Charlatan

Charlatan: (n) a person falsely claiming to have a special knowledge or skill; a fraud.

Even though I don’t believe there’s any secret to life–otherwise God would be a nasty uncle playing a game of hide and seek so He can take a nap–I do believe there are markers along the way, telling us how to make this passage of Earth-Time much more plausible.

One of those gems is to make sure you never critique anyone unless you’ve already scoured yourself to uncover the same condition.

If you call somebody a fake, you’d better make sure you’re not faking something yourself.

If you refer to somebody as a liar, you might want to precede that with an honesty session and unburden yourself of all your half-truths.

And if you claim that someone is a charlatan, you should be fully aware that the false claims you place on your qualifications–the additional bullet points you may slip into a resume–might equally define you as being a charlatan also.

Here’s a powerful message: take aim at yourself first, and then see if you can help somebody else.

Dirty people with dirty hands who come across other dirty people and try to help them end up just transferring much of their dirt onto the person in need.

God forgive generations of ministers, politicians, businessmen, counselors, teachers and even parents who voraciously took on the job of correcting…except where it came to straightening their own path.

 

Donate ButtonThank you for enjoying Words from Dic(tionary) —  J.R. Practix 

Advertisements

Bossy

Bossy: (adj) fond of giving people orders; domineering.

Is “bossy” somebody telling me what to do, or is “bossy” somebody telling me what to do, displaying a bad attitude?Dictionary B

When I was growing up, it was assumed that some people would be bossy. They were given the authority to do so; it was expected of them.

It never occurred to us that our teachers would try to find a nice way of instructing us. No one would have dared go to the principal’s office and complain about a teacher having a nasty disposition.

So it seems that a luxury has slipped into the emotional bank account of the average American: “Since I don’t want to do anything other than what I’ve conjured in my own brain, I will consider anyone who tries to tell me what to do bossy and mean–even if they have the right.”

So basically, progress has slowed, as we run every suggestion through a filter of, “How did this make me feel?”

Sometimes orders and commands are so important that they can’t be homogenized.

In other words, some people aren’t bossy–they’re just in charge. I may not like their tone, but I need to submit to their wisdom.

 

Donate ButtonThank you for enjoying Words from Dic(tionary) —  J.R. Practix 


Jonathan’s Latest Book Release!

PoHymn: A Rustling in the Stagnant

Click here to get your copy now!

PoHymn cover jon

 

 

Anyplace

dictionary with letter A

Anyplace: (adv) informal term for anywhere.

“I’m waiting for my big break.”

I cannot tell you how many times I’ve heard that statement uttered in my presence, and even to this day, it appears to be the mantra of all the American souls attempting to break out of their perceived poverty, into riches, wealth and notoriety.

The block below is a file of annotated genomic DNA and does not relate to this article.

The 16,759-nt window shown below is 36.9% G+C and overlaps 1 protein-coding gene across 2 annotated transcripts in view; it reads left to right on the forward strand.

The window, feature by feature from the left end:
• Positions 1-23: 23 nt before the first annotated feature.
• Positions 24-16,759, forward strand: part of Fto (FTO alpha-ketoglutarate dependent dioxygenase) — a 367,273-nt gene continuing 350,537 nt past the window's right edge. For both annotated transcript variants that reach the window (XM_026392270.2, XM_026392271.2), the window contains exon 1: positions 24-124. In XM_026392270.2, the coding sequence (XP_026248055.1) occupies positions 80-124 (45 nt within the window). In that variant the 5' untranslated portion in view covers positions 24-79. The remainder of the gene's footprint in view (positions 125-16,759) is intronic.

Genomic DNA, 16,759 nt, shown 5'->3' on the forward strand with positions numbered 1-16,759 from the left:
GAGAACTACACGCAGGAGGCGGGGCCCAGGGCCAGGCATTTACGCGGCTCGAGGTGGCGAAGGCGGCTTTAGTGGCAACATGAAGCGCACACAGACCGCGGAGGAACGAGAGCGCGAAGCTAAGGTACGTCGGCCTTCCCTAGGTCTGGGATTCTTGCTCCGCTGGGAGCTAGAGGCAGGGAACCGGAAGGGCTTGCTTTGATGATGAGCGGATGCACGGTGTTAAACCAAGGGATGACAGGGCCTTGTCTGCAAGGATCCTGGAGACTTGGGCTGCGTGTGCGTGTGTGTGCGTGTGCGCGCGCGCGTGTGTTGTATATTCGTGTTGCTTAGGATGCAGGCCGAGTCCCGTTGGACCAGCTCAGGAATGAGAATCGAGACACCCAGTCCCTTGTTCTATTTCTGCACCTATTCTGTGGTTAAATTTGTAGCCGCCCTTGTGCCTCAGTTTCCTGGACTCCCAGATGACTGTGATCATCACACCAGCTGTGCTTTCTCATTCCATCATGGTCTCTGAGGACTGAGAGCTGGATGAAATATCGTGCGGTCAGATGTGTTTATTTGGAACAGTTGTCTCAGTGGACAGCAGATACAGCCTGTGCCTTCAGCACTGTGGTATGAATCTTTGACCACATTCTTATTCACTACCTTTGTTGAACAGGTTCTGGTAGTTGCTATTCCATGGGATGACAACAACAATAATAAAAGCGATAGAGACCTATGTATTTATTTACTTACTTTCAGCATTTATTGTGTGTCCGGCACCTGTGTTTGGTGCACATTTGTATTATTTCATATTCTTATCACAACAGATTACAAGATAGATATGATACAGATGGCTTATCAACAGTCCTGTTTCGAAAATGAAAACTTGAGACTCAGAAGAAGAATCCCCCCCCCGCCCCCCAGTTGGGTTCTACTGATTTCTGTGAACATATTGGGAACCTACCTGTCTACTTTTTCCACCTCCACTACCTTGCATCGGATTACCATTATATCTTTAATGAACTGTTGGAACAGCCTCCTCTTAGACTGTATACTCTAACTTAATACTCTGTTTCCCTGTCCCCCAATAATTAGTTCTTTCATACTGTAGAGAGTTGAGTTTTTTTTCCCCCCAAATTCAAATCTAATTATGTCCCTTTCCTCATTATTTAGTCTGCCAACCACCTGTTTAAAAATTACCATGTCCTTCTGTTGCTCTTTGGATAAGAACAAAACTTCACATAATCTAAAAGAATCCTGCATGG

I have been guilty of thinking that there will be an occurrence, event or even divine intervention which would propel me from obscurity into prominence.

Of course, the first presumption is that I deserve such acclaim.

Then there is a second burst of arrogance, allowing me to accept the idea that I’m prepared for such a spotlight.

But at no time when I have slid into this self-piteous “waiting room” have I ever asked myself, “What can I do anyplace?”

In other words, if I’m not doing what I can do where I am at this present moment, how do I ever expect to have that talent multiplied into a larger field of view?

But we really think that you can go on The Voice, American Idol, or America’s Got Talent and intone your ability or manifest your gig, and that you should receive a large prize and immediate universal acceptance.

I will tell you–there would be nothing worse in life than performing in front of twelve million people on television, only to discover two months later that you can’t get a gig at your local Holiday Inn.

The power of paying your dues is that when you finally get to the point that you have achieved some status, you know exactly how you got there and you have some experience which might permit you to remain for a season.

  • Some people are teachers–until they run across students who don’t want to learn. Sorry, educators. You gotta be able to do it anyplace.
  • Some people are entertainers until they have an audience of seven people. Sorry, let me inform you. You’ve got to be able to do it anyplace.
  • Some people are loving until they get around the hateful sort. Once again … anyplace.

Even though we occasionally let somebody who’s unworthy slip through the fence and play in the backyard, generally speaking, we like to make sure they’ve been invited and come through the front door.

To put it simply, I am not anything unless at anytime I can do what I do anyplace.  

Donate Button

Thank you for enjoying Words from Dic(tionary) —  J.R. Practix